Removing Kitchen/Dining Room Divider
Open up a dining room and kitchen area by taking out a wall.
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one sheet 1/2-inch drywall
four 1x3 furring strips
bag of 45-minute joint compound
container tile mastic
bag of grout
12-inch drywall knife
6-inch drywall knife
cordless drill with battery and magnetic screw tip
electrical meter with continuity tester
1. Always plan ahead before tearing into a wall. Most importantly, make sure the wall is not load-bearing.
If you’re not sure, get a professional opinion. Some ways to check: If your wall runs parallel to the ceiling joists or floor joists above, it is not load bearing. If it is hollow, there is no beam) over the door or window in the wall, it is not load bearing. Again, if you’re not sure, call a professional to check it out.
2. If there are any outlets or switches in the wall, then you have to map the location of the wiring. Turn off the power and knock some holes in the wall so you can get a look inside (figure A). Disconnect the switches, pulling them out of the boxes and discarding them or saving for later. (Check local codes to see what you can and can’t do yourself.) All connections and terminations (if you are just capping off an existing electrical line) must be in an accessible junction box.
3. Remove the window and door trim. Pull it off with a flat crowbar and a hammer. Toss the trim in the garbage.
4. Pull off all the drywall to expose the structure. Make sure to cut along the ceiling to ensure that the drywall paper doesn’t rip any more than is necessary. Just run a utility knife along the corner joint between the wall and the ceiling before you tear into it.
5. If the wires come from above, you’ll need to add a junction box in the ceiling to extend them to a new place. If the wires come from below, pull them into the basement and redirect them. Just extend the wires from your new junction box to the new location you’ve chosen. If you’re just capping an outlet, cap the wires and put a blank cover over the junction box.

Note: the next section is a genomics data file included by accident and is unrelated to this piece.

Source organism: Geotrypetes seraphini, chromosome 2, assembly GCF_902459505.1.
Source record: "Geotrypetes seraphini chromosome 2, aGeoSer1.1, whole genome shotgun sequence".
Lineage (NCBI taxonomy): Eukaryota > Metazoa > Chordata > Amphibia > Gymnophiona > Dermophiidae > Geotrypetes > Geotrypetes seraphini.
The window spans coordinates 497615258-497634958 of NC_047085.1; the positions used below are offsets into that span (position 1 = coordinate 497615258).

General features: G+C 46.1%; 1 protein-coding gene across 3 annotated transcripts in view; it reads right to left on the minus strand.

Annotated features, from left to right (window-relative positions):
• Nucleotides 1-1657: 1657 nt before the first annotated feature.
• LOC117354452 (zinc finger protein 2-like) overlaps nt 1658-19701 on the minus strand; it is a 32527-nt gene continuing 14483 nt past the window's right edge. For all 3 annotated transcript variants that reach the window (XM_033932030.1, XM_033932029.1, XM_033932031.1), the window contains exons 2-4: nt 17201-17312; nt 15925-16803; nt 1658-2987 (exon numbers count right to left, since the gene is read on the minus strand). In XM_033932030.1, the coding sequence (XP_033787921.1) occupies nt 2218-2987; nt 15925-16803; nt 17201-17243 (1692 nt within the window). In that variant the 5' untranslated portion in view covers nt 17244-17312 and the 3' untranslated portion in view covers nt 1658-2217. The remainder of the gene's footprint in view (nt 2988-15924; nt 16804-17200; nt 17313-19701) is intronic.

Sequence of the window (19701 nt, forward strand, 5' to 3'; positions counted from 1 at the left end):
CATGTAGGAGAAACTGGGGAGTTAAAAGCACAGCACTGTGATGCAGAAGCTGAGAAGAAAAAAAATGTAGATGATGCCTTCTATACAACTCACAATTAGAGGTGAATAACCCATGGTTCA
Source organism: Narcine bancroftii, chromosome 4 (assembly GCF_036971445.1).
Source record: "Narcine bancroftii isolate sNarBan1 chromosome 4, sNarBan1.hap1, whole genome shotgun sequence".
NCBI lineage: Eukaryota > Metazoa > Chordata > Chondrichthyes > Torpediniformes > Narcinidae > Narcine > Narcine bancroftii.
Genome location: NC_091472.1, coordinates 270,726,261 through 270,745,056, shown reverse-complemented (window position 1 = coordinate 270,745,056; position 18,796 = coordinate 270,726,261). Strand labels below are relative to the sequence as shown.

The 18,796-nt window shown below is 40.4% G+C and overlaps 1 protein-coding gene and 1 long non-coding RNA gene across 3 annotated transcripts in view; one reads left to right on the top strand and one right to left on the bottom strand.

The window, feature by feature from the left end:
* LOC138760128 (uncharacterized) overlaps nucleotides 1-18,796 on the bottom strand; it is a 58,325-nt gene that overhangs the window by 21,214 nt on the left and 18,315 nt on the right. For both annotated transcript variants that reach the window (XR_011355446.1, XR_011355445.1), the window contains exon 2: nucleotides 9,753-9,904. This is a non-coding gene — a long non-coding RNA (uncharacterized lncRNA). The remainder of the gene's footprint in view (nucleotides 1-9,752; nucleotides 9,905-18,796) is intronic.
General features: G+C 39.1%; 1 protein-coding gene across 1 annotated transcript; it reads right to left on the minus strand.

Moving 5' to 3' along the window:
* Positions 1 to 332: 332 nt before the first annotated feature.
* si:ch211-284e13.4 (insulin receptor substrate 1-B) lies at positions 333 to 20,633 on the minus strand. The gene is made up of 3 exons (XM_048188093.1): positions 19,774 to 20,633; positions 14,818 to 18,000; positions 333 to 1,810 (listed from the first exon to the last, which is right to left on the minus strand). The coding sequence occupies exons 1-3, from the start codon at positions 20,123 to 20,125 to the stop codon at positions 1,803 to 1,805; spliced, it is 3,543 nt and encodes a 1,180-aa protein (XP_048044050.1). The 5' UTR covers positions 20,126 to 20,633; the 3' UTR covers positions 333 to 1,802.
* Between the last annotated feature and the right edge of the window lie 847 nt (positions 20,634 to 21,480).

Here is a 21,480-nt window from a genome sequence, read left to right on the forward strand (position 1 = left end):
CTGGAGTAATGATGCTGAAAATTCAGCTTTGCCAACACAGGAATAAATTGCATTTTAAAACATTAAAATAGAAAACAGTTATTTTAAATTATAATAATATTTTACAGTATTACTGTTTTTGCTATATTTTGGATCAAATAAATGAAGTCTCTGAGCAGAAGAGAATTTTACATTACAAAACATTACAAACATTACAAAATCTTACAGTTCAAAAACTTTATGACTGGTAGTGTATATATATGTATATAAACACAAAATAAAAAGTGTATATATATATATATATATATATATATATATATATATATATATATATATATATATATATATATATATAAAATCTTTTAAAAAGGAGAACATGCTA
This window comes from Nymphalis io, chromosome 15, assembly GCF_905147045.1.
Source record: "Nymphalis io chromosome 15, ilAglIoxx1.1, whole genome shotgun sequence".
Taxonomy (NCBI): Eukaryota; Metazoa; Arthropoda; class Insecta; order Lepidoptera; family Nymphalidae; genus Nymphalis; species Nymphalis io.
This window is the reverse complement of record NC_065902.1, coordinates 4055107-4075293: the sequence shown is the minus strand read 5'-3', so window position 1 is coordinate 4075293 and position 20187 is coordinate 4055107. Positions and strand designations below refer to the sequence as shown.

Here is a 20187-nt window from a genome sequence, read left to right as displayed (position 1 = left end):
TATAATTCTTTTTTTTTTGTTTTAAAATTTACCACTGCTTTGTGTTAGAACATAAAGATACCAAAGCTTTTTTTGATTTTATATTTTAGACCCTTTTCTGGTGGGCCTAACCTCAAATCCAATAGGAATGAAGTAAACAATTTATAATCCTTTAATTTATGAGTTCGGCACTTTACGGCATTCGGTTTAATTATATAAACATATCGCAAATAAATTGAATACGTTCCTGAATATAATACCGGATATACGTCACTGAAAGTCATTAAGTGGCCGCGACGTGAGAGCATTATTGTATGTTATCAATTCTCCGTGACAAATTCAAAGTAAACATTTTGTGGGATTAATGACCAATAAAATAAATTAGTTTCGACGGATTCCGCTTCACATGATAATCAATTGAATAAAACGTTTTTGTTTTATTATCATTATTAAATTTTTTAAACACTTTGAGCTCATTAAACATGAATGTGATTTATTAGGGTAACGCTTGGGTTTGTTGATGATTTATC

6. Cut the vertical studs in half and pull them out (figure B). Pull the floor plate and ceiling plate out using the crowbar.
7. Patch in drywall by cutting strips to fill the hole (figure C). If there is nothing to screw to, add 1x3 blocking where necessary to ensure the edges of the patch drywall are supported. Screw the patches in using a cordless screw gun.
8. Mix 45-minute joint compound to the consistency of peanut butter. Spread a thin layer over the seam, and then lay in a strip of paper drywall tape. Spread another thin layer of joint compound over the paper tape using a 6-inch drywall knife. Wait for it to dry, and then apply another coat of joint compound using a 12-inch drywall knife.
9. Work on the floor between applying coats of drywall compound. If necessary, fill in the floor with strips of plywood. Build up the hole where the wall was to match the height of the existing underlayment. Cut tiles to fit, and then glue them down using tile mastic. Don’t walk on the floor patch for at least eight hours.
10. Install new trim pieces around the opening (figure D).
Fill in any gaps at the mitered corners using caulk (figure E).
11. Sand the drywall patch, and add a third coat of joint compound. Sand the third coat smooth, and get ready to paint.
Host Joan Steffend and designer Cy Winship combine mid-century cool and a sense of humor to create a living room for under $500.